Tax Compliance: When Evidence Doesn’t Match Taxpayer’s Data

Tax Compliance: The Problem When the Evidence Doesn’t Match What the Taxpayer Tells the ATO

Posted: February 6 2024

Due to the Australian Taxation Office's (ATO) notable investigation of business transactions nationwide, there has been a noticeable increase in the number of tax audits during the most recent fiscal year.

Furthermore, the ATO is utilising the most recent technical advancements, as seen by the functionality of its upgraded data matching software. When processing tax returns, this allows the ATO to compare the disclosed data with records obtained from pertinent organisations.

Tax Compliance: The Problem When the Evidence Doesn’t Match What the Taxpayer Tells the ATO

Common Issue in Tax Compliance

A recent Administrative Appeals Tribunal (AAT) case emphasises how crucial it is to make sure the supporting documentation for your tax stance is there.

The issue arises when the taxpayer tells the ATO something different from the evidence.

The issue involves heritage farmland that was first bought for $1.6 million, sold for $4.25 million seven years later, and the GST debt that the ATO is currently pursuing related to the sale.

Sutton Farms, a 1.47-hectare property in Western Australia with a huge barn, living quarters, and an uninhabitable homestead, was acquired by the taxpayer in 2013.

The taxpayer rezoned the land over a period of seven years, completed sewage, water, and electrical work, and obtained conditional subdivision approval to divide the land into four lots with intentions for a subsequent subdivision into about fifteen lots.  A $1 million bank loan and an additional $1.5 million from his brother-in-law funded the project.

The taxpayer claimed that they intended to use the property as their home, give his son and daughter the subdivided lots to use as their own homes, and use the final subdivided lot as a memorial to another child who had died away, even though the property was never used for this purpose.

The property was eventually sold in 2020 for $4.25 million at a profit as a single lot without being subdivided.

The taxpayer raised an objection when the ATO audited the transaction and sent an assessment notice for GST on the selling transaction. The taxpayer contended that the subdivision application had no commercial purpose and that Sutton Farms was meant to be used as a family property.  Since the sale was not conducted in the course of a business, GST should not be applicable. Nonetheless, a number of elements and contradictions undermined the taxpayer's case:

Reports from the local media detailing the taxpayer's intention to commercialise the land, "with the plans to add 8 – 10 finger jetties in the adjacent canal, turn the barn into an art studio, and lease it out as a restaurant, wine bar, or coffee house."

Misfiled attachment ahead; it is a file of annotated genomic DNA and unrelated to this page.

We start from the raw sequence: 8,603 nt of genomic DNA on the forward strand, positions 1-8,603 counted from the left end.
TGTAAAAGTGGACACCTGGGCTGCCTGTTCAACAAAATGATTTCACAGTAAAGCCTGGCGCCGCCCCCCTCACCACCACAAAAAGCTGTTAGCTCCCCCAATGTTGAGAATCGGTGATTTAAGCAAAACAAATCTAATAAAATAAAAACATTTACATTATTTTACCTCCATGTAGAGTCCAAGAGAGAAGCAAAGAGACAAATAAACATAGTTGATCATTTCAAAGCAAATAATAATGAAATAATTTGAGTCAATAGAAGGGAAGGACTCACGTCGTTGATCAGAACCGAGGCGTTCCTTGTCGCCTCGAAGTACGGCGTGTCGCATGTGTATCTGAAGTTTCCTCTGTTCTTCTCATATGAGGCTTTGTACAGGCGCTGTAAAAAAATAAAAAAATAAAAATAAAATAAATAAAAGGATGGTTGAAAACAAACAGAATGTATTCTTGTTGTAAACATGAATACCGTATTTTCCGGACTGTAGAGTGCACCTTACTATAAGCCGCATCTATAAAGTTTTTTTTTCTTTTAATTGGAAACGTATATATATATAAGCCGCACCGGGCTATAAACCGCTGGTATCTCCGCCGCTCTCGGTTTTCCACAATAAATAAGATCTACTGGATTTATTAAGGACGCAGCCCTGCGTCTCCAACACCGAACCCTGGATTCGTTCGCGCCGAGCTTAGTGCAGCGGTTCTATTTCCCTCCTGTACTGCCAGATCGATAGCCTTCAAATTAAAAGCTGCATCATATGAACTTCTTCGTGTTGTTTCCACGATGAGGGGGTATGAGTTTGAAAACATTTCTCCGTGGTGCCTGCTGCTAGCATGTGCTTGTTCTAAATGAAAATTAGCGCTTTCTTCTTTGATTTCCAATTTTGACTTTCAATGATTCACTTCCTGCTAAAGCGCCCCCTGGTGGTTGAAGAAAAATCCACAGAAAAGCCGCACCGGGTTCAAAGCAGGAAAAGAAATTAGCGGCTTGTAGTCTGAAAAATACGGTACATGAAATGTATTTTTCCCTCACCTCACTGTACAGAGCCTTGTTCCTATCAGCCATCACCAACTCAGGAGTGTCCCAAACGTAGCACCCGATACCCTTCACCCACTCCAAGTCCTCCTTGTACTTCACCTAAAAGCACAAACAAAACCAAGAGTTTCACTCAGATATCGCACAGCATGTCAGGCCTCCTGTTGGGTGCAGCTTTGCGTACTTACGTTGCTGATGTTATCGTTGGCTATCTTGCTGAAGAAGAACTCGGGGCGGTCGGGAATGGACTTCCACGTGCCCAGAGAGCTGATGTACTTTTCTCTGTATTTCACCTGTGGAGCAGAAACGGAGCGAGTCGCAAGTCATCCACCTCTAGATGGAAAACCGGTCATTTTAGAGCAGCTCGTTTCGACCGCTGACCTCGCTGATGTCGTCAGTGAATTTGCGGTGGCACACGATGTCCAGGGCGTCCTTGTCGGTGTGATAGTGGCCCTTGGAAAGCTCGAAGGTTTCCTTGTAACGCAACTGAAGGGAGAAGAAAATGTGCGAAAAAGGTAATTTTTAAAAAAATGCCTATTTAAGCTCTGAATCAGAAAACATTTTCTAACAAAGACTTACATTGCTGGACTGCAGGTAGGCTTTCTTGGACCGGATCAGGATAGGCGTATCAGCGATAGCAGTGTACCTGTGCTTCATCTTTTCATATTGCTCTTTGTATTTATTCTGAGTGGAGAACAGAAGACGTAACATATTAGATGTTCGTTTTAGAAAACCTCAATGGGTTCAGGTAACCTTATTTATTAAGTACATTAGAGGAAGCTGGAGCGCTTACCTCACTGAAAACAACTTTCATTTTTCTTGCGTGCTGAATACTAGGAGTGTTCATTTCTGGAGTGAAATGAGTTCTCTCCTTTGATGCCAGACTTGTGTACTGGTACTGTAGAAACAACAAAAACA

Declarations submitted to the ATO during the dispute's objection phase, which showed the taxpayer intended to partition the land and sell some of these lots to pay back loans to the taxpayer's brother-in-law; and

GST credits for the initial development expenses were requested. Additionally, the accountant for the taxpayer represented the ATO that the GST credits were claimed due to the property's planned subdivision and sale of many lots, which constituted an enterprise.

The taxpayer's issue comes from the fact that, while not developing the land as he had initially planned and selling it as a single lot, he behaved during the ownership term as though the initiative were a business endeavour with a clearly defined commercial goal.

The Significance of Objective Evidence

It can be challenging to determine how a property sale should be treated tax-wise because there are a lot of variables to take into account. This frequently includes the taxpayer's goal or aim when purchasing real estate. But just declaring your purpose is insufficient; it must be backed up by verifiable facts. This could include the conditions of the loan, your correspondence with advisors and real estate brokers, the method your expenses have been paid for, or your discussion with a journalist.

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About Lan Nguyen

Lan is the Founder and Chief Strategist at Success Accounting Group, Melbourne based CA firm. In a matter of short 8 years she has built up a reputable Chartered accounting firm with 3 offices and a team of 6 professional accountants and support team members. Her mission is to provide Innovative and Strategic Financial advice to help her customers make smarter financial decisions today for a brighter future.

Success Accounting Group is for established business owners who would like help to grow a sustained business. As a business owner you understand what drives your business success with our accounting team taking care of the rest.

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